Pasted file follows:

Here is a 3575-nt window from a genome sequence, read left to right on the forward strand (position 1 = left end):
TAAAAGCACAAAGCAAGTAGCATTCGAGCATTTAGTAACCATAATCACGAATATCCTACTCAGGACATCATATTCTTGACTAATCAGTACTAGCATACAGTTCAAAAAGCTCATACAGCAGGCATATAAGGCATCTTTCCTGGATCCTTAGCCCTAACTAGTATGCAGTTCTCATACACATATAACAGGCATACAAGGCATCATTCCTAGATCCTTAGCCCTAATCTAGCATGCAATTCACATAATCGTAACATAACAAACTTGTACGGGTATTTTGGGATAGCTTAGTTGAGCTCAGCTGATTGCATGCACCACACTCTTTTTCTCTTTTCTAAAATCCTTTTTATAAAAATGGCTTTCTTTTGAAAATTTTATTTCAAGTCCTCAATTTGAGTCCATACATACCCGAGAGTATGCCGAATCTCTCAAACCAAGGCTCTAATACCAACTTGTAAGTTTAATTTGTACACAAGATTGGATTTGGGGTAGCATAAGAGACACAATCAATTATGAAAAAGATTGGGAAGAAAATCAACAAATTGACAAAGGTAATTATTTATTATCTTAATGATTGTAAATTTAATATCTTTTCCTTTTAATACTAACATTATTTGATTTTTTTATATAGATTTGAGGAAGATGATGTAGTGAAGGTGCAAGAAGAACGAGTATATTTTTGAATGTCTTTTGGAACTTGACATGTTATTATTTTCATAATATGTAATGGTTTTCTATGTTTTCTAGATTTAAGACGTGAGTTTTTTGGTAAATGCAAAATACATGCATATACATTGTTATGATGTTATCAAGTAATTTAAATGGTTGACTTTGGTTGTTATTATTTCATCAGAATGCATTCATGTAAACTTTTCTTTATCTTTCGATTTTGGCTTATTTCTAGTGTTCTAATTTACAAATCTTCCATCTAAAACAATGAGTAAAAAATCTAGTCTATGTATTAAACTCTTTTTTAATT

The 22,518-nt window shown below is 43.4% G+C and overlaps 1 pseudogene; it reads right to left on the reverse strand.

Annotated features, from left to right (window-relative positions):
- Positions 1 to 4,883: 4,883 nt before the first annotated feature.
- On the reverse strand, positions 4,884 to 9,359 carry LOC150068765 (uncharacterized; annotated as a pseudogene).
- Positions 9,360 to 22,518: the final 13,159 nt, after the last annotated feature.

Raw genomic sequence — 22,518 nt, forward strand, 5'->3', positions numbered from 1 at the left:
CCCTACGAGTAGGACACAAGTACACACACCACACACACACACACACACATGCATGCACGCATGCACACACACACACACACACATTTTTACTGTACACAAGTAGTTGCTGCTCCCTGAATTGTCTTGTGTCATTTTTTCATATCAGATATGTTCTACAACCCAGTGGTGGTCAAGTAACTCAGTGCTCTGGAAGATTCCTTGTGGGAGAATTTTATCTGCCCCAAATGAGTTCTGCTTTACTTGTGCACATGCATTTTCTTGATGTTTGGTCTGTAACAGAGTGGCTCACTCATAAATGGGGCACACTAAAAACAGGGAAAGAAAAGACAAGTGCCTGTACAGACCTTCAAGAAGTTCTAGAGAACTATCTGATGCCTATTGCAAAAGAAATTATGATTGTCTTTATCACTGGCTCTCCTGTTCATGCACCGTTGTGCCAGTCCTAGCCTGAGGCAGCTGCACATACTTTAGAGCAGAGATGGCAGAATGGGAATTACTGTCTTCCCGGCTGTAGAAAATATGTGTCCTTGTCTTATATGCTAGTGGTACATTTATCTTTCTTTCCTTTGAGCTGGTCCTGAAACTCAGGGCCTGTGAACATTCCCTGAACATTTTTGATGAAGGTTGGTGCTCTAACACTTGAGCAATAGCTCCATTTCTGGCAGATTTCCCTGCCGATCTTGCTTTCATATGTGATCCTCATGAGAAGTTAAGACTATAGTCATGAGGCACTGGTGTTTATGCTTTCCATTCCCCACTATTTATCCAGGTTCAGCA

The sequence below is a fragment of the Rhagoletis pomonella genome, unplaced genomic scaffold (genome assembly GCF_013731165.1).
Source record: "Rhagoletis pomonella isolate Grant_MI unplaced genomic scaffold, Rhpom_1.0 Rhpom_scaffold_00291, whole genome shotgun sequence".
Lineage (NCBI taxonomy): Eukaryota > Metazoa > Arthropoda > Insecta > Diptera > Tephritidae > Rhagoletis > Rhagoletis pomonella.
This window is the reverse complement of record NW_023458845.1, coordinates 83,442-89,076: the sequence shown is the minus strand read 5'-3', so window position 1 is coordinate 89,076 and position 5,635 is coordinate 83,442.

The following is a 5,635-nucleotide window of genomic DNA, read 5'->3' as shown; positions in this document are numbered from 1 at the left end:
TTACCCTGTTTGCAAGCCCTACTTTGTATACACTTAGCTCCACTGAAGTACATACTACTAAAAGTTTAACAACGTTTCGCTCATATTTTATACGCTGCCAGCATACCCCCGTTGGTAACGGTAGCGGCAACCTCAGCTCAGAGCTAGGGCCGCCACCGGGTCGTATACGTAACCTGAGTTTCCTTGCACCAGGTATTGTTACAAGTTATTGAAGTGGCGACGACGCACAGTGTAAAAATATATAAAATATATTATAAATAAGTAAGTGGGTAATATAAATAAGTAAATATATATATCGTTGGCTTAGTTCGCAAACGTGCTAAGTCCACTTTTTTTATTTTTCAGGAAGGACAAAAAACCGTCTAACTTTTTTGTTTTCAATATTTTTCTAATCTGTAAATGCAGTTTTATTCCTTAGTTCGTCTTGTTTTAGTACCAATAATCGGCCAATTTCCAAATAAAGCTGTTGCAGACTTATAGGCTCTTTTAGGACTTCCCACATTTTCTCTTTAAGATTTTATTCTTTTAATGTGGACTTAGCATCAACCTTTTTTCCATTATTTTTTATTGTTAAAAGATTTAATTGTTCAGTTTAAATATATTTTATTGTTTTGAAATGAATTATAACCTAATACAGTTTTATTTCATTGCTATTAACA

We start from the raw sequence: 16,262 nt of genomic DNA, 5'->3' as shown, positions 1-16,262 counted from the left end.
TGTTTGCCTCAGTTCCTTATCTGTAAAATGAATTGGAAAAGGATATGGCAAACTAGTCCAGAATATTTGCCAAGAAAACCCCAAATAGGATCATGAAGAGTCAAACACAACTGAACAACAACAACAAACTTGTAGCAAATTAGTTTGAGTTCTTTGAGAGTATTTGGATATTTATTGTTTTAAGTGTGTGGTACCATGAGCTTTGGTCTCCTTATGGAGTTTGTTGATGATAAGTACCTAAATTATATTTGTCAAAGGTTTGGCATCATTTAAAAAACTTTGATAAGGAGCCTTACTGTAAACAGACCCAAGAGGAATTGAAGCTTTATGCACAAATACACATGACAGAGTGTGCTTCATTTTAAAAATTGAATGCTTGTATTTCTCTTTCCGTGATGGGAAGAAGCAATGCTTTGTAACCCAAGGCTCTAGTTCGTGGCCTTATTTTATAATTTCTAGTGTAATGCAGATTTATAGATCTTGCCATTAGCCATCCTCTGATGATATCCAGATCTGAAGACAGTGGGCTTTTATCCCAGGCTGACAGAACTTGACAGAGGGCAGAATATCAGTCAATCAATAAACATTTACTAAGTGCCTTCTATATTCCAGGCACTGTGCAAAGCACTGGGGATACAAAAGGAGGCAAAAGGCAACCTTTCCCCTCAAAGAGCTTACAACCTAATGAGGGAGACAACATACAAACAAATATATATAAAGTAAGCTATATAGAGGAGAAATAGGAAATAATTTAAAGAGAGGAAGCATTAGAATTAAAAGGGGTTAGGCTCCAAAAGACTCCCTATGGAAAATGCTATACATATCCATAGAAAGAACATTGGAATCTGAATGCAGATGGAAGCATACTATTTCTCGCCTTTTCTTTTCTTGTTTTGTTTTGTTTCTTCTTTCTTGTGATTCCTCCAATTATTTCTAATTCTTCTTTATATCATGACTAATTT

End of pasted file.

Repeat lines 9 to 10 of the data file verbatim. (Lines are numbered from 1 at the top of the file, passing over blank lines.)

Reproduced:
CCCTACGAGTAGGACACAAGTACACACACCACACACACACACACACACATGCATGCACGCATGCACACACACACACACACACATTTTTACTGTACACAAGTAGTTGCTGCTCCCTGAATTGTCTTGTGTCATTTTTTCATATCAGATATGTTCTACAACCCAGTGGTGGTCAAGTAACTCAGTGCTCTGGAAGATTCCTTGTGGGAGAATTTTATCTGCCCCAAATGAGTTCTGCTTTACTTGTGCACATGCATTTTCTTGATGTTTGGTCTGTAACAGAGTGGCTCACTCATAAATGGGGCACACTAAAAACAGGGAAAGAAAAGACAAGTGCCTGTACAGACCTTCAAGAAGTTCTAGAGAACTATCTGATGCCTATTGCAAAAGAAATTATGATTGTCTTTATCACTGGCTCTCCTGTTCATGCACCGTTGTGCCAGTCCTAGCCTGAGGCAGCTGCACATACTTTAGAGCAGAGATGGCAGAATGGGAATTACTGTCTTCCCGGCTGTAGAAAATATGTGTCCTTGTCTTATATGCTAGTGGTACATTTATCTTTCTTTCCTTTGAGCTGGTCCTGAAACTCAGGGCCTGTGAACATTCCCTGAACATTTTTGATGAAGGTTGGTGCTCTAACACTTGAGCAATAGCTCCATTTCTGGCAGATTTCCCTGCCGATCTTGCTTTCATATGTGATCCTCATGAGAAGTTAAGACTATAGTCATGAGGCACTGGTGTTTATGCTTTCCATTCCCCACTATTTATCCAGGTTCAGCA

The sequence below is a fragment of the Rhagoletis pomonella genome, unplaced genomic scaffold (genome assembly GCF_013731165.1).